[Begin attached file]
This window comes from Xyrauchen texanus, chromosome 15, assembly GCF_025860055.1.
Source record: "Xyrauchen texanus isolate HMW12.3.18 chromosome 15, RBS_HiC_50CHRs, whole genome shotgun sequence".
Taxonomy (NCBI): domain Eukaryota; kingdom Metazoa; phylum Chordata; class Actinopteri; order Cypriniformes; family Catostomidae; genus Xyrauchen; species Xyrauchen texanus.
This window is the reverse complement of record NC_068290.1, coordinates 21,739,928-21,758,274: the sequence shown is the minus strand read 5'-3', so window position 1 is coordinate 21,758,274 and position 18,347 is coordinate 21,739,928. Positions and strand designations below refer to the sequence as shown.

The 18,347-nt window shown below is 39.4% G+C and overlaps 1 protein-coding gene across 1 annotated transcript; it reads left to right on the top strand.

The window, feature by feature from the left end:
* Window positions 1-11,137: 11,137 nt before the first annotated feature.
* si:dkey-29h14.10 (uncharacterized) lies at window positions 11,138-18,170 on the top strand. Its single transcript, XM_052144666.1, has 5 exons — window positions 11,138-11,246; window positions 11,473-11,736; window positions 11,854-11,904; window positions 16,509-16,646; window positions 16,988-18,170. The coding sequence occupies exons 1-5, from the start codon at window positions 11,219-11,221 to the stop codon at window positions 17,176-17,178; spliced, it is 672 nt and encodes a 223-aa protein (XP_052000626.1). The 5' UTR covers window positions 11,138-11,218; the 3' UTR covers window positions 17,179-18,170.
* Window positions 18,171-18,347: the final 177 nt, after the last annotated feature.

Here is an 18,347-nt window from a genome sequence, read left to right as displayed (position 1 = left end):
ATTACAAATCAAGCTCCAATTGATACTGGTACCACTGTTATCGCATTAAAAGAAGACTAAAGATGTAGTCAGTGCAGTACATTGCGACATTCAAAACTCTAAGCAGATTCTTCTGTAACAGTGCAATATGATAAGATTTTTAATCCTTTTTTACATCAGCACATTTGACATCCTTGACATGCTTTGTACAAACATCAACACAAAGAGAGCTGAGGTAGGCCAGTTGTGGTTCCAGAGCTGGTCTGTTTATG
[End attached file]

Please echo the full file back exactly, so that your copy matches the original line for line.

This window comes from Xyrauchen texanus, chromosome 15, assembly GCF_025860055.1.
Source record: "Xyrauchen texanus isolate HMW12.3.18 chromosome 15, RBS_HiC_50CHRs, whole genome shotgun sequence".
Taxonomy (NCBI): domain Eukaryota; kingdom Metazoa; phylum Chordata; class Actinopteri; order Cypriniformes; family Catostomidae; genus Xyrauchen; species Xyrauchen texanus.
This window is the reverse complement of record NC_068290.1, coordinates 21,739,928-21,758,274: the sequence shown is the minus strand read 5'-3', so window position 1 is coordinate 21,758,274 and position 18,347 is coordinate 21,739,928. Positions and strand designations below refer to the sequence as shown.

The 18,347-nt window shown below is 39.4% G+C and overlaps 1 protein-coding gene across 1 annotated transcript; it reads left to right on the top strand.

The window, feature by feature from the left end:
* Window positions 1-11,137: 11,137 nt before the first annotated feature.
* si:dkey-29h14.10 (uncharacterized) lies at window positions 11,138-18,170 on the top strand. Its single transcript, XM_052144666.1, has 5 exons — window positions 11,138-11,246; window positions 11,473-11,736; window positions 11,854-11,904; window positions 16,509-16,646; window positions 16,988-18,170. The coding sequence occupies exons 1-5, from the start codon at window positions 11,219-11,221 to the stop codon at window positions 17,176-17,178; spliced, it is 672 nt and encodes a 223-aa protein (XP_052000626.1). The 5' UTR covers window positions 11,138-11,218; the 3' UTR covers window positions 17,179-18,170.
* Window positions 18,171-18,347: the final 177 nt, after the last annotated feature.

Here is an 18,347-nt window from a genome sequence, read left to right as displayed (position 1 = left end):
ATTACAAATCAAGCTCCAATTGATACTGGTACCACTGTTATCGCATTAAAAGAAGACTAAAGATGTAGTCAGTGCAGTACATTGCGACATTCAAAACTCTAAGCAGATTCTTCTGTAACAGTGCAATATGATAAGATTTTTAATCCTTTTTTACATCAGCACATTTGACATCCTTGACATGCTTTGTACAAACATCAACACAAAGAGAGCTGAGGTAGGCCAGTTGTGGTTCCAGAGCTGGTCTGTTTATG